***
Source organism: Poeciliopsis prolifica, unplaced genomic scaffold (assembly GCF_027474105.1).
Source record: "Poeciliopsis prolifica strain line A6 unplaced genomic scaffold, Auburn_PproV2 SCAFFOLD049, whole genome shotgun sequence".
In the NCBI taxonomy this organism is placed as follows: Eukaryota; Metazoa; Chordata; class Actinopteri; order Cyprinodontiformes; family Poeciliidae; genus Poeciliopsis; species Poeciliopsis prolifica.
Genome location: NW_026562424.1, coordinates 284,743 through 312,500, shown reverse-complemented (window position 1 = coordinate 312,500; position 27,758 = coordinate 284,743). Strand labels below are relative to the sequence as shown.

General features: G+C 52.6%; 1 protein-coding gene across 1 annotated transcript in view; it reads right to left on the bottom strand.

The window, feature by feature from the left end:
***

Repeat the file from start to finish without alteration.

Source organism: Poeciliopsis prolifica, unplaced genomic scaffold (assembly GCF_027474105.1).
Source record: "Poeciliopsis prolifica strain line A6 unplaced genomic scaffold, Auburn_PproV2 SCAFFOLD049, whole genome shotgun sequence".
In the NCBI taxonomy this organism is placed as follows: Eukaryota; Metazoa; Chordata; class Actinopteri; order Cyprinodontiformes; family Poeciliidae; genus Poeciliopsis; species Poeciliopsis prolifica.
Genome location: NW_026562424.1, coordinates 284,743 through 312,500, shown reverse-complemented (window position 1 = coordinate 312,500; position 27,758 = coordinate 284,743). Strand labels below are relative to the sequence as shown.

General features: G+C 52.6%; 1 protein-coding gene across 1 annotated transcript in view; it reads right to left on the bottom strand.

The window, feature by feature from the left end: